Geomatics gets going with gateways

Effectively storing and managing 120 terabytes (1 terabyte = one trillion bytes) of aerial and geospatial data is no walk in the park – as North West Geomatics Inc. discovered.

The company, which provides high-quality aerial data acquisition services, captures these records by deploying a fleet of aircraft, each generating 150 GB to 500 GB of data on an average day in the skies.

Data growth at Calgary-based Geomatics was exponential, and much faster than its previous Storage Area Network (SAN) could keep pace with. “We needed to consolidate our storage [systems] to improve uptime, reduce costs, and accommodate our rapid growth,” said John Welter, vice-president at Geomatics.

He said his company has achieved all this and much more by deploying four Bobcat NAS gateways from ONStor Inc. in Los Gatos, Calif.

The rollout has displaced a bunch of Windows servers attached to a storage network comprising several external RAID (Redundant Array of Independent Disks) subsystems. To maintain acceptable performance levels, additional servers had to be added for every 10 terabytes of storage.

The Bobcat gateways, however, have saved the company that labour and expense.

According to Geomatics, the gateways consolidate storage from multiple Windows, Linux and Unix storage servers into a single, highly scalable environment with a capacity of up to 40,000 terabytes, and without any disruption to user activity or data migration.

To accomplish this using other vendor “solutions” would have required significant additions to the company’s existing infrastructure at a huge additional cost. According to Welter, by opting for ONStor, his company has saved around 70 per cent of those costs, as the product makes more effective use of existing equipment.

Welter, who has a background in electrical engineering, said after evaluating solutions from NetApp, Panasas, Isilon and Polyserve, Geomatics selected ONStor NAS gateways for their scalability, availability and exceptional performance. “Most importantly, ONStor offers the only NAS solution that allows us to re-use existing storage.”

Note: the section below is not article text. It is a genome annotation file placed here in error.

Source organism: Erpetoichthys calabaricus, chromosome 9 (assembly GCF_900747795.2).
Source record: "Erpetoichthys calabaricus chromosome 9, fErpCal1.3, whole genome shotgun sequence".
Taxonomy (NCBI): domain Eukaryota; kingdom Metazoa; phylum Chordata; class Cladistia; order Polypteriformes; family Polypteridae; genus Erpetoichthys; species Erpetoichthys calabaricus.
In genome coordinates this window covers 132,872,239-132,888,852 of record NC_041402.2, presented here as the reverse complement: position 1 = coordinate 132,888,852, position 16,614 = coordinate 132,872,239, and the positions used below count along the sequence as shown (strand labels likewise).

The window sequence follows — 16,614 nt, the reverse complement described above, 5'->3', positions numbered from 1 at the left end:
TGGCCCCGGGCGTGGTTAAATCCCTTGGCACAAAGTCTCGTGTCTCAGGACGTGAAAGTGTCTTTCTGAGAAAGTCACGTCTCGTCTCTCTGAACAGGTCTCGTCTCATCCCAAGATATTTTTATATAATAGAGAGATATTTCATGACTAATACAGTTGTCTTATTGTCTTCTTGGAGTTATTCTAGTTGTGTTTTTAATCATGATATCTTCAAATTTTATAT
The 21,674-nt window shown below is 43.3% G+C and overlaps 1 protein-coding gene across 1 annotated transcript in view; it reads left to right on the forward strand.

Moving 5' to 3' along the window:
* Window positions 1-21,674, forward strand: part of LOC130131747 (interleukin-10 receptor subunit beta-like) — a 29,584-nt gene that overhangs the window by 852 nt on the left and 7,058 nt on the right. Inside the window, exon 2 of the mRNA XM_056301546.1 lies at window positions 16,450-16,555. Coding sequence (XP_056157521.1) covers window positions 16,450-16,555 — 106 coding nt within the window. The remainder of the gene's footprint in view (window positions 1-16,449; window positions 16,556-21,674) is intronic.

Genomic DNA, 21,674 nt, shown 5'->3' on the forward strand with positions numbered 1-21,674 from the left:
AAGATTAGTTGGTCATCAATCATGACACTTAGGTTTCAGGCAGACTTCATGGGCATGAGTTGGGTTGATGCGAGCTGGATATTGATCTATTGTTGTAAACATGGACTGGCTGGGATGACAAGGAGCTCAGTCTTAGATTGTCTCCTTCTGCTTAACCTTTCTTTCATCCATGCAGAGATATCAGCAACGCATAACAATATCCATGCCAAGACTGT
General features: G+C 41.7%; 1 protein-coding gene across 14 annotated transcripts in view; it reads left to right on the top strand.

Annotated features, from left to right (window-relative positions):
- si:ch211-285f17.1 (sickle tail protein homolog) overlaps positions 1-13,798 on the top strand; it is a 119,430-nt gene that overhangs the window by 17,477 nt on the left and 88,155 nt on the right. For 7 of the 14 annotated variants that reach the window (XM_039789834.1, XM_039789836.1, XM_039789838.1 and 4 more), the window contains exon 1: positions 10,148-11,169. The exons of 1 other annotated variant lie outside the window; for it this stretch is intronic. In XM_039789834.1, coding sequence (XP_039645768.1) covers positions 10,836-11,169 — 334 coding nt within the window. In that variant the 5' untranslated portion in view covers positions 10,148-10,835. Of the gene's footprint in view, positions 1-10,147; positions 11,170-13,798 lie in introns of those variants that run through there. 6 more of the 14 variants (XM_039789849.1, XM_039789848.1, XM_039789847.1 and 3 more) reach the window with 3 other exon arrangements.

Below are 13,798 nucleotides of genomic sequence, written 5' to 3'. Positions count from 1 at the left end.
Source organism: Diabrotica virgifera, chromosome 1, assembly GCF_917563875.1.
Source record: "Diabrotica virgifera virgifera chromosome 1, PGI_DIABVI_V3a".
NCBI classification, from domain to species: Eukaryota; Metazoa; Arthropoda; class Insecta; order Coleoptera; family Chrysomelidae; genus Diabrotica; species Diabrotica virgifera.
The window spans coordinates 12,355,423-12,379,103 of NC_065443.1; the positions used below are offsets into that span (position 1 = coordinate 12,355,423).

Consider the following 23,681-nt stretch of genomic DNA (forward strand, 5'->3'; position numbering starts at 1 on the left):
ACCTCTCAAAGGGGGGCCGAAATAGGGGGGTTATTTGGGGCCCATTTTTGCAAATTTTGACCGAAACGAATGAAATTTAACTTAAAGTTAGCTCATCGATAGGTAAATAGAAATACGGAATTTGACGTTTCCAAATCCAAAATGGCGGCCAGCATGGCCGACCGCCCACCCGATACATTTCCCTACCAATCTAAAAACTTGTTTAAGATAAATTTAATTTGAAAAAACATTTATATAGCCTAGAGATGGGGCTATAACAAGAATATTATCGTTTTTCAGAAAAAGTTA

Initially Geomatics installed two Bobcats, but within the month had purchased another two. “We wanted to scale up performance,” Welter said. “The storage capabilities will probably do us good for the next 10 years, but we’re pushing through enormous bandwidth and we had to look ahead to maximizing performance, considering our rate of growth.”

Geomatics, he said, routinely pushes 650 Mbps of data off its SAN into the Ethernet realm across the four Bobcats. He said his company is eagerly awaiting the release of the next Bobcat version. “Right now four cluster nodes [are] good, 16 would be better, but by the end of the year we’ll be operating with 64 Bobcats. And the Ethernet connection will be boosted from 4 gigabits to 10.”

Jon Toor, vice-president of marketing at ONStor, said the Bobcat gateways trumped the competition, as Bobcat allows clients to re-use existing assets, which saves cost and reduces complexity. He said ONStor’s open storage approach provides “significant savings” to Geomatics compared with proprietary NAS solutions, each of which pushes for an entire data migration. “That would be like starting a network from scratch – a complete overhaul of storage.”

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